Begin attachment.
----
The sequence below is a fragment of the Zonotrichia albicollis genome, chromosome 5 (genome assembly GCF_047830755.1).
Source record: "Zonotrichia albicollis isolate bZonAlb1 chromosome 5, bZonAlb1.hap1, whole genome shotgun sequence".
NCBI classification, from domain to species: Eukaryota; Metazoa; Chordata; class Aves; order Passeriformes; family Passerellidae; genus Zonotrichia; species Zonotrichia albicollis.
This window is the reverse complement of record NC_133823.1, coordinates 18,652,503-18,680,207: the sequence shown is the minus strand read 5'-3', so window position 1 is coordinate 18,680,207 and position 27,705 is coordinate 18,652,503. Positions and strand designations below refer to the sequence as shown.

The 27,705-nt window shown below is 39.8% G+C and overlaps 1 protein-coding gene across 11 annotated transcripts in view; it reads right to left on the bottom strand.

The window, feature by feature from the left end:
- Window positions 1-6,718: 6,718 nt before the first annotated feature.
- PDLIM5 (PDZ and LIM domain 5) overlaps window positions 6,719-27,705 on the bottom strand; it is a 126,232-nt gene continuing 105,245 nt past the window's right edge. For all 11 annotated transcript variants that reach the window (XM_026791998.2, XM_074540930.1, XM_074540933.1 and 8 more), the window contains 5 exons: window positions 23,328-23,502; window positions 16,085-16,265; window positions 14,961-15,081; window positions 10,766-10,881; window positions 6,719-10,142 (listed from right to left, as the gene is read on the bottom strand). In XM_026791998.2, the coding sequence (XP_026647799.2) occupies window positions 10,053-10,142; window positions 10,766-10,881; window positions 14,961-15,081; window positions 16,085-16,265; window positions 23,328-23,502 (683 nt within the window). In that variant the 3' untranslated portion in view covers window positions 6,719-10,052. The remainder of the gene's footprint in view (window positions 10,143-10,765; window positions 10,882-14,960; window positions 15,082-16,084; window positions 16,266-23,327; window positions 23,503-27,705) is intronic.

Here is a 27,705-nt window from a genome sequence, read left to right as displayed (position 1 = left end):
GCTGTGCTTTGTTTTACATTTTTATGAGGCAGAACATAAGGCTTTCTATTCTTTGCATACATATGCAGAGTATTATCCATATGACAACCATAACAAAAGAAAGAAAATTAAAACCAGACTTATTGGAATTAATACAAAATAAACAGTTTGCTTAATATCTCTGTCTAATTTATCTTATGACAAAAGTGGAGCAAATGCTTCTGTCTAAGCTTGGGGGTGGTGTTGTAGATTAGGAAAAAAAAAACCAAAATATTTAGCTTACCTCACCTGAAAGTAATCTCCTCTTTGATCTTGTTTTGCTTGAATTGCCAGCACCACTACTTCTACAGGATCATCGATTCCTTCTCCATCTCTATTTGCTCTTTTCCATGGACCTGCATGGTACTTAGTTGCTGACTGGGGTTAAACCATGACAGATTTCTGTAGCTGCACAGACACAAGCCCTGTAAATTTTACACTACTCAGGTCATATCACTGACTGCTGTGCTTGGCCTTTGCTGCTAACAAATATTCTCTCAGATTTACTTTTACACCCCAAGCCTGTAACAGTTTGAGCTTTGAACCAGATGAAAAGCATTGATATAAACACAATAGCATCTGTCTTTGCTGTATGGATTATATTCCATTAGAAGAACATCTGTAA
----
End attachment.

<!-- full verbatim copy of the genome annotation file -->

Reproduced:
The sequence below is a fragment of the Zonotrichia albicollis genome, chromosome 5 (genome assembly GCF_047830755.1).
Source record: "Zonotrichia albicollis isolate bZonAlb1 chromosome 5, bZonAlb1.hap1, whole genome shotgun sequence".
NCBI classification, from domain to species: Eukaryota; Metazoa; Chordata; class Aves; order Passeriformes; family Passerellidae; genus Zonotrichia; species Zonotrichia albicollis.
This window is the reverse complement of record NC_133823.1, coordinates 18,652,503-18,680,207: the sequence shown is the minus strand read 5'-3', so window position 1 is coordinate 18,680,207 and position 27,705 is coordinate 18,652,503. Positions and strand designations below refer to the sequence as shown.

The 27,705-nt window shown below is 39.8% G+C and overlaps 1 protein-coding gene across 11 annotated transcripts in view; it reads right to left on the bottom strand.

The window, feature by feature from the left end:
- Window positions 1-6,718: 6,718 nt before the first annotated feature.
- PDLIM5 (PDZ and LIM domain 5) overlaps window positions 6,719-27,705 on the bottom strand; it is a 126,232-nt gene continuing 105,245 nt past the window's right edge. For all 11 annotated transcript variants that reach the window (XM_026791998.2, XM_074540930.1, XM_074540933.1 and 8 more), the window contains 5 exons: window positions 23,328-23,502; window positions 16,085-16,265; window positions 14,961-15,081; window positions 10,766-10,881; window positions 6,719-10,142 (listed from right to left, as the gene is read on the bottom strand). In XM_026791998.2, the coding sequence (XP_026647799.2) occupies window positions 10,053-10,142; window positions 10,766-10,881; window positions 14,961-15,081; window positions 16,085-16,265; window positions 23,328-23,502 (683 nt within the window). In that variant the 3' untranslated portion in view covers window positions 6,719-10,052. The remainder of the gene's footprint in view (window positions 10,143-10,765; window positions 10,882-14,960; window positions 15,082-16,084; window positions 16,266-23,327; window positions 23,503-27,705) is intronic.

Here is a 27,705-nt window from a genome sequence, read left to right as displayed (position 1 = left end):
GCTGTGCTTTGTTTTACATTTTTATGAGGCAGAACATAAGGCTTTCTATTCTTTGCATACATATGCAGAGTATTATCCATATGACAACCATAACAAAAGAAAGAAAATTAAAACCAGACTTATTGGAATTAATACAAAATAAACAGTTTGCTTAATATCTCTGTCTAATTTATCTTATGACAAAAGTGGAGCAAATGCTTCTGTCTAAGCTTGGGGGTGGTGTTGTAGATTAGGAAAAAAAAAACCAAAATATTTAGCTTACCTCACCTGAAAGTAATCTCCTCTTTGATCTTGTTTTGCTTGAATTGCCAGCACCACTACTTCTACAGGATCATCGATTCCTTCTCCATCTCTATTTGCTCTTTTCCATGGACCTGCATGGTACTTAGTTGCTGACTGGGGTTAAACCATGACAGATTTCTGTAGCTGCACAGACACAAGCCCTGTAAATTTTACACTACTCAGGTCATATCACTGACTGCTGTGCTTGGCCTTTGCTGCTAACAAATATTCTCTCAGATTTACTTTTACACCCCAAGCCTGTAACAGTTTGAGCTTTGAACCAGATGAAAAGCATTGATATAAACACAATAGCATCTGTCTTTGCTGTATGGATTATATTCCATTAGAAGAACATCTGTAA